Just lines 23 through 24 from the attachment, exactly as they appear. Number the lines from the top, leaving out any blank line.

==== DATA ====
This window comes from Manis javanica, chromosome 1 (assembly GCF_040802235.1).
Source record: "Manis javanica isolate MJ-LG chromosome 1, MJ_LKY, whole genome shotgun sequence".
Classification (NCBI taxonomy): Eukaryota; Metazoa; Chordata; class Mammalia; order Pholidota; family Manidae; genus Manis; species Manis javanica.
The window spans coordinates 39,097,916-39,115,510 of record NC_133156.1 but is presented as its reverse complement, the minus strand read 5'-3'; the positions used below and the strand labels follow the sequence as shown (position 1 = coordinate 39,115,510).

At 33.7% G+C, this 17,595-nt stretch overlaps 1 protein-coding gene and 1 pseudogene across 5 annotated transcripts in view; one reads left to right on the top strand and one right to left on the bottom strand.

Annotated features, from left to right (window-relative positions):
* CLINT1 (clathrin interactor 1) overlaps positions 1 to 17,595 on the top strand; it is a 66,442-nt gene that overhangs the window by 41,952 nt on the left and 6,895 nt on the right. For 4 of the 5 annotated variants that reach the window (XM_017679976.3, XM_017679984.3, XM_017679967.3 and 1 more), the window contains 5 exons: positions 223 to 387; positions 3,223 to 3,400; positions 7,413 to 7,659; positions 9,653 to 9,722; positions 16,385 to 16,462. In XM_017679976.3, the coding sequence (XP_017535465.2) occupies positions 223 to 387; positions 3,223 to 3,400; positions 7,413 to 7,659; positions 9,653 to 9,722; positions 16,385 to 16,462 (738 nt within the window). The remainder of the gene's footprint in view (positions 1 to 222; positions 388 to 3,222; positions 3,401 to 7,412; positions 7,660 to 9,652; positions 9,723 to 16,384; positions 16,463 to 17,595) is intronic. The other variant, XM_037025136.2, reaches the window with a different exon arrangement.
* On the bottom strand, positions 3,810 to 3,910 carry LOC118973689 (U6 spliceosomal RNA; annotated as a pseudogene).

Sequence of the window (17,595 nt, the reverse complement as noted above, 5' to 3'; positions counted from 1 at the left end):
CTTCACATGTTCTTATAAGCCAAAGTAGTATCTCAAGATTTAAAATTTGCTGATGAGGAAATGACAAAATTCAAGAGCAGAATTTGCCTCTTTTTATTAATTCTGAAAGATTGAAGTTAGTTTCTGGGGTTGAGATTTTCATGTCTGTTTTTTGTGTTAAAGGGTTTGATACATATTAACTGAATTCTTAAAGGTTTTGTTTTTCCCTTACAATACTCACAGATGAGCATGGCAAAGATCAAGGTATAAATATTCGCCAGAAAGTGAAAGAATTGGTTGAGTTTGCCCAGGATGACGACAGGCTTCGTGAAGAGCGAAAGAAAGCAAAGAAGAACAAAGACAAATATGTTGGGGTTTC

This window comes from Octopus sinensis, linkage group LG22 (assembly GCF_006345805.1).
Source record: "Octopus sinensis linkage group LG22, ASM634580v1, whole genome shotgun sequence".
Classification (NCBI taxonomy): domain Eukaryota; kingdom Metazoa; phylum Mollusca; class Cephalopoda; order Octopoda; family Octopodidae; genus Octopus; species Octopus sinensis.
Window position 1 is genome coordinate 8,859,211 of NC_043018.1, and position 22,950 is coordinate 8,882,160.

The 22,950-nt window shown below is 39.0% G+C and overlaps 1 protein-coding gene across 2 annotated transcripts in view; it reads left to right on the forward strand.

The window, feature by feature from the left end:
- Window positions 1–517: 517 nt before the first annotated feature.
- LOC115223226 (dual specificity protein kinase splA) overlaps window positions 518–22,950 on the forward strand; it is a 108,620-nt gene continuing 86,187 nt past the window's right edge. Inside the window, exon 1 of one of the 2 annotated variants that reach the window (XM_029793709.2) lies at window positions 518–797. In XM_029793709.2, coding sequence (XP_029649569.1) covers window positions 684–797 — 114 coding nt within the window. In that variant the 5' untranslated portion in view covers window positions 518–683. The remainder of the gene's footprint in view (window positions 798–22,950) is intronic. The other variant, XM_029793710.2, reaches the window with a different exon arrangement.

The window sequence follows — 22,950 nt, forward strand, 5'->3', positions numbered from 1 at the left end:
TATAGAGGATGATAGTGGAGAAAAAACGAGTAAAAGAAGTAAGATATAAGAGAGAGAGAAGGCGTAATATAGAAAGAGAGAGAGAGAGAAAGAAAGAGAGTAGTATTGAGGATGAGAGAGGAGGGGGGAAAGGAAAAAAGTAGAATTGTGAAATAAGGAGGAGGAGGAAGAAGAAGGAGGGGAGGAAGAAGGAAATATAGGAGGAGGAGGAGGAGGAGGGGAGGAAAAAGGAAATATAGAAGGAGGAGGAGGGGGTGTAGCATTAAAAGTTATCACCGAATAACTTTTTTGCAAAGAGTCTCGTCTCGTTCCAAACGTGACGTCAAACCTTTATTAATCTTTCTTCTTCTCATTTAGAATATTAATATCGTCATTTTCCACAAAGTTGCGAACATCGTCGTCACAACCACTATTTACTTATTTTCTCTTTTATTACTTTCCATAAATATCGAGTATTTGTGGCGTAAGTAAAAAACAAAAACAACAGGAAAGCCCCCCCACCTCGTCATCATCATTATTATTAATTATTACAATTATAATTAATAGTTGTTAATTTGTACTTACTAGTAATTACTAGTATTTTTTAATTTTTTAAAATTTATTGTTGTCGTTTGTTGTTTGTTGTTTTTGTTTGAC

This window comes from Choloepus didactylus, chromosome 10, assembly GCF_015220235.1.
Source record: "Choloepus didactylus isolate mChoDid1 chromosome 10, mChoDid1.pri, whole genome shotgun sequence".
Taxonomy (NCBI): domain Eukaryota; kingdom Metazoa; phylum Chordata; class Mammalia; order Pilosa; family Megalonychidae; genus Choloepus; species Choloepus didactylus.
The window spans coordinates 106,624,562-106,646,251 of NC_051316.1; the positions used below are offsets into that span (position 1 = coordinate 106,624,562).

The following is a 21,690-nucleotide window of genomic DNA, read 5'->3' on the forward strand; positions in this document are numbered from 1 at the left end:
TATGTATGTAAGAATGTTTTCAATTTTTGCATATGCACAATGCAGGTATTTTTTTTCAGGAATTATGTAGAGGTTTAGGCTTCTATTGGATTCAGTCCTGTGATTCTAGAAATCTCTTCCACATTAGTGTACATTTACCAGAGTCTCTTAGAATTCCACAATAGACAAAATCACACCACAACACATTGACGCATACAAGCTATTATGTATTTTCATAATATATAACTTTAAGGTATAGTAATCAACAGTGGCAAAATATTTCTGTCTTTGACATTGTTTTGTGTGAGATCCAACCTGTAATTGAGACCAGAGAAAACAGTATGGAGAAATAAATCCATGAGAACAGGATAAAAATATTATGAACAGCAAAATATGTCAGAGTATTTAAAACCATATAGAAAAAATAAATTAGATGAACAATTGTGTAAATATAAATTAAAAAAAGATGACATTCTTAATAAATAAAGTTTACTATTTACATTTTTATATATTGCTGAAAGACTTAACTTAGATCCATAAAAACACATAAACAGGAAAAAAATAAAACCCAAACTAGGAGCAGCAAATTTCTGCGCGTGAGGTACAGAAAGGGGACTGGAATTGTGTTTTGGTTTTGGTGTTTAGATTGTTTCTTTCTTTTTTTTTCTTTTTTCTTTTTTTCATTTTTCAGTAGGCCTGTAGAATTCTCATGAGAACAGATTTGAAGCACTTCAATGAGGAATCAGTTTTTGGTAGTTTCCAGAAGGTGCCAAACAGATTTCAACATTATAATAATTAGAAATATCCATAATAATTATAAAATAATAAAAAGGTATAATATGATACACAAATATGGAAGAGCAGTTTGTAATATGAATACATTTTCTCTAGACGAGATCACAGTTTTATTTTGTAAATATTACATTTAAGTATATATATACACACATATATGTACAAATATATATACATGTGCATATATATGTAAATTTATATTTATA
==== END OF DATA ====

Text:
Taxonomy (NCBI): domain Eukaryota; kingdom Metazoa; phylum Chordata; class Mammalia; order Pilosa; family Megalonychidae; genus Choloepus; species Choloepus didactylus.
The window spans coordinates 106,624,562-106,646,251 of NC_051316.1; the positions used below are offsets into that span (position 1 = coordinate 106,624,562).